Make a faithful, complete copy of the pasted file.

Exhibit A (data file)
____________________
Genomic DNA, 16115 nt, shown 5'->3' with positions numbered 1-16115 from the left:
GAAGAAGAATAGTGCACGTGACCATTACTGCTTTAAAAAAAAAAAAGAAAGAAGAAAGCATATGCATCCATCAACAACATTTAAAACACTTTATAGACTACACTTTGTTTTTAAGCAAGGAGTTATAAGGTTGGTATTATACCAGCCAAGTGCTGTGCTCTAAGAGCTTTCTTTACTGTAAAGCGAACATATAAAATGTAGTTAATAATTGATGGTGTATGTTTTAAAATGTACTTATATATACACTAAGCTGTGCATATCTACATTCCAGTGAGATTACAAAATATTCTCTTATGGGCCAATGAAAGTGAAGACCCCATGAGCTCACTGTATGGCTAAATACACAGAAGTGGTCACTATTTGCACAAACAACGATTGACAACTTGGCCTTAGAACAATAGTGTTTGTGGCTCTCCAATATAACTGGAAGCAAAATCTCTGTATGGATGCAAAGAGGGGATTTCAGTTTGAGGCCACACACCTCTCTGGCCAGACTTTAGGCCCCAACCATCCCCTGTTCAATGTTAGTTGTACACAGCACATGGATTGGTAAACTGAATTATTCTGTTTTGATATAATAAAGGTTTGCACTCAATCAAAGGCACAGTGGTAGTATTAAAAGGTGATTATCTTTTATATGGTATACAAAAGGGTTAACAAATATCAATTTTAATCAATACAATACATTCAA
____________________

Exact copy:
Genomic DNA, 16115 nt, shown 5'->3' with positions numbered 1-16115 from the left:
GAAGAAGAATAGTGCACGTGACCATTACTGCTTTAAAAAAAAAAAAGAAAGAAGAAAGCATATGCATCCATCAACAACATTTAAAACACTTTATAGACTACACTTTGTTTTTAAGCAAGGAGTTATAAGGTTGGTATTATACCAGCCAAGTGCTGTGCTCTAAGAGCTTTCTTTACTGTAAAGCGAACATATAAAATGTAGTTAATAATTGATGGTGTATGTTTTAAAATGTACTTATATATACACTAAGCTGTGCATATCTACATTCCAGTGAGATTACAAAATATTCTCTTATGGGCCAATGAAAGTGAAGACCCCATGAGCTCACTGTATGGCTAAATACACAGAAGTGGTCACTATTTGCACAAACAACGATTGACAACTTGGCCTTAGAACAATAGTGTTTGTGGCTCTCCAATATAACTGGAAGCAAAATCTCTGTATGGATGCAAAGAGGGGATTTCAGTTTGAGGCCACACACCTCTCTGGCCAGACTTTAGGCCCCAACCATCCCCTGTTCAATGTTAGTTGTACACAGCACATGGATTGGTAAACTGAATTATTCTGTTTTGATATAATAAAGGTTTGCACTCAATCAAAGGCACAGTGGTAGTATTAAAAGGTGATTATCTTTTATATGGTATACAAAAGGGTTAACAAATATCAATTTTAATCAATACAATACATTCAA